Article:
Holiday grief talk offers hope
HENNIKER - Although the holidays are a joyous time for many, others instead feel grief as memories of personal loss flood in.
But folks who are struggling to find peace this holiday season can share their experiences and learn ways to cope at a talk, "Discovering Happiness Among Holiday Grief," Wednesday at 5 p.m. at the White Birch Community Center.
Members of the Concord Regional Visiting Nurses Association will be on hand to talk about ways to make the holidays seem brighter or to just be OK with being sad.
"It's an opportunity to share a little bit of what is difficult about the holidays, and to walk away with some concrete tips on how to manage grief at this time of year," said bereavement coordinator Carmella Dow.
For many people who have lost loved ones, the biggest challenge is heading into the holidays knowing that someone who was an important part of the annual traditions is not going to be present, Dow said.
"We talk about people giving themselves permission to make the holidays what they need to be, and to do what they feel is comfortable," she said. Sometimes that means letting go of old traditions in exchange for new ones, but that requires communication with friends and family who talk about and plan those changes.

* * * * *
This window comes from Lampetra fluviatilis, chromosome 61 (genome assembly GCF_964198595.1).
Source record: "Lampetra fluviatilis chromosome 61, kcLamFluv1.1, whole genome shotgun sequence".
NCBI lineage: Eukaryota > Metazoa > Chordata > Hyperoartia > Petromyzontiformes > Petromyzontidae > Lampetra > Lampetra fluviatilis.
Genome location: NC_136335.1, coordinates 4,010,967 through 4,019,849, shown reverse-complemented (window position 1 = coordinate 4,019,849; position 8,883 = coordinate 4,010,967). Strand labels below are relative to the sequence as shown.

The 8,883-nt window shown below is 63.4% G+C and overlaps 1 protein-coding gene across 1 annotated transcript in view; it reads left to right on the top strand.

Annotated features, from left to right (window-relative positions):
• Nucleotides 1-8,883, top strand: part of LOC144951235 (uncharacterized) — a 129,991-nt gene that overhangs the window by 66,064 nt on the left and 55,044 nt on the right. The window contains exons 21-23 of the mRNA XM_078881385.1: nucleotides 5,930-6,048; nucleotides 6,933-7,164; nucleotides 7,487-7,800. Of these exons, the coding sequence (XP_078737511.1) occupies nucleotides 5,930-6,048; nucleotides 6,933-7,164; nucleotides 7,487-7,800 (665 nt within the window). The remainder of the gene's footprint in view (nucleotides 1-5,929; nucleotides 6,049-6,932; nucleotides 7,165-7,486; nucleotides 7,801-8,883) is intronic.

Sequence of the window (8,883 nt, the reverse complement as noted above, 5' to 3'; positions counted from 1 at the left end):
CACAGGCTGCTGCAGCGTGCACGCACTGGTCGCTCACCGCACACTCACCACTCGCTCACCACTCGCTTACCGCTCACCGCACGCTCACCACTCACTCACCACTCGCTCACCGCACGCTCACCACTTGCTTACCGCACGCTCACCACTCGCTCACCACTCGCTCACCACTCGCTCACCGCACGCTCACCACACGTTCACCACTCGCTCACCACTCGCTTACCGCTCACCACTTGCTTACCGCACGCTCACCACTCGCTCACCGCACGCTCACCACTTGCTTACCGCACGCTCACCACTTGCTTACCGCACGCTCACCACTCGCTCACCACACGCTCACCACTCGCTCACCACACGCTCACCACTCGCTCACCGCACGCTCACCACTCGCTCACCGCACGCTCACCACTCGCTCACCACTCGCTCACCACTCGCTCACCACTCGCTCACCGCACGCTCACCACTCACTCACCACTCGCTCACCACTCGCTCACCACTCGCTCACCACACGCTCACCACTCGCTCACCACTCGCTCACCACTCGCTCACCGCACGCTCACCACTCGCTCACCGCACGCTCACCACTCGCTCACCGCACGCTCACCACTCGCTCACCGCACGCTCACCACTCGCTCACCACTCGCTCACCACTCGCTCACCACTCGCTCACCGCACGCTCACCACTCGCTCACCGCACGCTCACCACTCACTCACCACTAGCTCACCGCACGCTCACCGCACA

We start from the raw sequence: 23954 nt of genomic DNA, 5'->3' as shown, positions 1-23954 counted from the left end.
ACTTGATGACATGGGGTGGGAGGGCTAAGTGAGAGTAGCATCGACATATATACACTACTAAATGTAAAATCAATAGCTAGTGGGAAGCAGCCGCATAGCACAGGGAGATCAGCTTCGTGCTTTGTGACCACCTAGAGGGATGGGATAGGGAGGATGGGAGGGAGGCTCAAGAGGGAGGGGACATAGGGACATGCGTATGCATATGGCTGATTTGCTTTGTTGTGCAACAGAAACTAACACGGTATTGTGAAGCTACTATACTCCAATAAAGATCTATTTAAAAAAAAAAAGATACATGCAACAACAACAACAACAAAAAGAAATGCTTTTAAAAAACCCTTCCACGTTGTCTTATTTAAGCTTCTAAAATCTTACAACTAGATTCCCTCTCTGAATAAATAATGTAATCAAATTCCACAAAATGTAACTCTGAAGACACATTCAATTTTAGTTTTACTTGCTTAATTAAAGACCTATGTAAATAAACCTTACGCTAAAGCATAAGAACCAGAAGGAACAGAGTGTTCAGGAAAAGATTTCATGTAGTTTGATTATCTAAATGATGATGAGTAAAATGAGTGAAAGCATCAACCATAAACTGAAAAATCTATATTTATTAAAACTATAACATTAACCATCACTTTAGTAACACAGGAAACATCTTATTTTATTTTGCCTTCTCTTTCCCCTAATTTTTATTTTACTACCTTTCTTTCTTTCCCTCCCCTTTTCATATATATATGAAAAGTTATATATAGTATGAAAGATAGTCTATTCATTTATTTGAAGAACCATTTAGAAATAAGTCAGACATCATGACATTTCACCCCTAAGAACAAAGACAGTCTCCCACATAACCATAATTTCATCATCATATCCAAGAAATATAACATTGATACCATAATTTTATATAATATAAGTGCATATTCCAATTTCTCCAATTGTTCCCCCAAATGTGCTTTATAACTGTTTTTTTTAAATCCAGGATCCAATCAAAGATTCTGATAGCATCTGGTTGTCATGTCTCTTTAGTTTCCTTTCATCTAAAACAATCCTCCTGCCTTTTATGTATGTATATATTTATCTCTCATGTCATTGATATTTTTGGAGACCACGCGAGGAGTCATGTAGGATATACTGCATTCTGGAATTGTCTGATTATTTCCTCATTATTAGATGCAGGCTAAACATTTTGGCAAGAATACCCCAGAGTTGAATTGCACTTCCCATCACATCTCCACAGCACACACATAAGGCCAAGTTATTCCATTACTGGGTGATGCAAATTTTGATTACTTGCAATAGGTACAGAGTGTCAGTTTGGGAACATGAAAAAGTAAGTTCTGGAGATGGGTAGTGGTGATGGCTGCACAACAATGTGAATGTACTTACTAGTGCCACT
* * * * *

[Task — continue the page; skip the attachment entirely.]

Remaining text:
"Normal is not always better," she said. "Sometimes new rituals and traditions are what's needed."
Some people hang a stocking on the mantle for the person who has died and then have friends and family fill that stocking with slips of paper sharing warm memories and funny stories that are read aloud on Christmas morning. Others may leave an empty seat at the dinner table. There are many more ways of dealing with that emptiness, Dow said.
The talk also gives people a chance to prepare for those moments when reminders of a departed loved one hit unexpectedly, said Laurie Farmer, hospice director of social work for the Visiting Nurses. Opening a Christmas card, or walking through a store and finding the perfect gift for someone who is no longer here can cause unanticipated waves of grief.
"We offer ideas on how to deal with all of these things, and we let the participants decide what fits for them," Farmer said.
"But this event also gives people a chance to learn from each other and to connect with those who are experiencing the same feelings."
A similar program will be offered by the Visiting Nurses Association at the Hospice House in Concord on Dec. 19 at 6:30 p.m.
For more information, go to crvna.org.
Mont Vernon service
Those experiencing a blue Christmas are invited to Mont Vernon Congregational Church on Dec. 20 at 7 p.m., where a special service will be held for folks who need a boost this time of year.
Whether facing broken relationships, unemployment, poor health, aging parents, loneliness, depression or the seasonal sadness that comes with shorter days, the service will offer a break from the holiday blues. For more information, call 673-3500.
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